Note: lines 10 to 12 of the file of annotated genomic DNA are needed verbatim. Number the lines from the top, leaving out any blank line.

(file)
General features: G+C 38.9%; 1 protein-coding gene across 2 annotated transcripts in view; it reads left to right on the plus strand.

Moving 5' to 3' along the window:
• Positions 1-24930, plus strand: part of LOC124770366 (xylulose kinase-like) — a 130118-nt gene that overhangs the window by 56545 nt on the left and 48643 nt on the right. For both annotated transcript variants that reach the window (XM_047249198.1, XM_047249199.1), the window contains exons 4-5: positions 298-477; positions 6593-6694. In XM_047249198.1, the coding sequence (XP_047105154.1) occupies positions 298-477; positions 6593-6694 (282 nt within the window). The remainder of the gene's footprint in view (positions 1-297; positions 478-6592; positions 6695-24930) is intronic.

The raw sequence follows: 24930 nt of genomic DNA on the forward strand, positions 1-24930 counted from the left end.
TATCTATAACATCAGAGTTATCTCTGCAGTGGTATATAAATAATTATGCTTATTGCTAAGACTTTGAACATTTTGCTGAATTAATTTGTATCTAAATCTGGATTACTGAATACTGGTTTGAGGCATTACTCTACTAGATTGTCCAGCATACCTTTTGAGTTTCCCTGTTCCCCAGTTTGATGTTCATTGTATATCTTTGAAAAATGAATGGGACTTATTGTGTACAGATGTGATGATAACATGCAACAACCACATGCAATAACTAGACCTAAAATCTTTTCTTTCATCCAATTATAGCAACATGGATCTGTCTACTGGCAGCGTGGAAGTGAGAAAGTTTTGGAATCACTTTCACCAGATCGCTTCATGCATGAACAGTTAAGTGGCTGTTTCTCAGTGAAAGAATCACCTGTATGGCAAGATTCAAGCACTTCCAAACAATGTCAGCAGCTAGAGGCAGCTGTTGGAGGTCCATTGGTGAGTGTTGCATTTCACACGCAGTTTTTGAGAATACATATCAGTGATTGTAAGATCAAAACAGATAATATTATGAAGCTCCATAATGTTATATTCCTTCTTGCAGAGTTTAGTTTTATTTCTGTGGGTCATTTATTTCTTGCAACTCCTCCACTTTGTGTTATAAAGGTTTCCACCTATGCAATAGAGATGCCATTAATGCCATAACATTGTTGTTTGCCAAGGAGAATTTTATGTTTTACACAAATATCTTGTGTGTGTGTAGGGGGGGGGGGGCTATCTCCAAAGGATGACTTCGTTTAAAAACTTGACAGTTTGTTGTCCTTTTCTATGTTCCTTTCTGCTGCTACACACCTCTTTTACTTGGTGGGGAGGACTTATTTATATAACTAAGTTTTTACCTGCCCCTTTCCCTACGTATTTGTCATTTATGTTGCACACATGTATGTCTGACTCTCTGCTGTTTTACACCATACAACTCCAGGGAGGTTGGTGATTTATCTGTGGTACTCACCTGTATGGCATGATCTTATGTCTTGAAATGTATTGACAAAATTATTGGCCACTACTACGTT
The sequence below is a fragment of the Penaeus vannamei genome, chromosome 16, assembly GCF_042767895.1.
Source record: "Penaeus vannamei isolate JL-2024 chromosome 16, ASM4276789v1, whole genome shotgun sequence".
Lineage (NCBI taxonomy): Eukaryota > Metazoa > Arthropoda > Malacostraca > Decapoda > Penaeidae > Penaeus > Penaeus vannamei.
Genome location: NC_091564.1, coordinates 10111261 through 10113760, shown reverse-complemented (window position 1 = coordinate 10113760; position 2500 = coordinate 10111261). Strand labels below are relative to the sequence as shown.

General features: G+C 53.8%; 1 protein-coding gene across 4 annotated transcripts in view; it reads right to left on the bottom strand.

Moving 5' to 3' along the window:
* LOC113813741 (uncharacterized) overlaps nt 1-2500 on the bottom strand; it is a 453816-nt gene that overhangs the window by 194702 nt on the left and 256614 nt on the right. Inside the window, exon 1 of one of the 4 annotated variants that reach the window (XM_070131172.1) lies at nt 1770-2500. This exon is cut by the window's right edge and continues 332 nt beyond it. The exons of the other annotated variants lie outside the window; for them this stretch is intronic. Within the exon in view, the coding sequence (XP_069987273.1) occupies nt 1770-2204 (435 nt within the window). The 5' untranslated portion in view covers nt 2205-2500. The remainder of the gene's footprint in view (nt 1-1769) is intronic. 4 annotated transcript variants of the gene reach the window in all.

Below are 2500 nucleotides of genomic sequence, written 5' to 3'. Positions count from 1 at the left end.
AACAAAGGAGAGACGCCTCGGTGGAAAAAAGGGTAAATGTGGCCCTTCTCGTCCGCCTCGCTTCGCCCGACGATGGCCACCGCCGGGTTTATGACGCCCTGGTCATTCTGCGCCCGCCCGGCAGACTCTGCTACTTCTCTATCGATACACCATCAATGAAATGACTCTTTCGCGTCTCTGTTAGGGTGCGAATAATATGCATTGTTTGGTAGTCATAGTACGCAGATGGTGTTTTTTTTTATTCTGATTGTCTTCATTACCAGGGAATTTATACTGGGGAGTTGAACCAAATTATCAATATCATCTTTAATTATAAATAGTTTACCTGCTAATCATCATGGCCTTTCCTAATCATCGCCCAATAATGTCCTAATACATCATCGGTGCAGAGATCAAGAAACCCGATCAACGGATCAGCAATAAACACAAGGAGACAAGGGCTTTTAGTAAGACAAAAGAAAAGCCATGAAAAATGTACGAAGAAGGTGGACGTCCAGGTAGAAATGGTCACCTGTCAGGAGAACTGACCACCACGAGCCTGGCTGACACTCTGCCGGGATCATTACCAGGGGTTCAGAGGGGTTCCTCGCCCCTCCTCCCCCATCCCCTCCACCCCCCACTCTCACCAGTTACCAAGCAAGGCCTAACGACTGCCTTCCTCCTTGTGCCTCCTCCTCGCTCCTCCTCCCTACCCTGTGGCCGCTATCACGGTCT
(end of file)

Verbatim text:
General features: G+C 53.8%; 1 protein-coding gene across 4 annotated transcripts in view; it reads right to left on the bottom strand.

Moving 5' to 3' along the window:
* LOC113813741 (uncharacterized) overlaps nt 1-2500 on the bottom strand; it is a 453816-nt gene that overhangs the window by 194702 nt on the left and 256614 nt on the right. Inside the window, exon 1 of one of the 4 annotated variants that reach the window (XM_070131172.1) lies at nt 1770-2500. This exon is cut by the window's right edge and continues 332 nt beyond it. The exons of the other annotated variants lie outside the window; for them this stretch is intronic. Within the exon in view, the coding sequence (XP_069987273.1) occupies nt 1770-2204 (435 nt within the window). The 5' untranslated portion in view covers nt 2205-2500. The remainder of the gene's footprint in view (nt 1-1769) is intronic. 4 annotated transcript variants of the gene reach the window in all.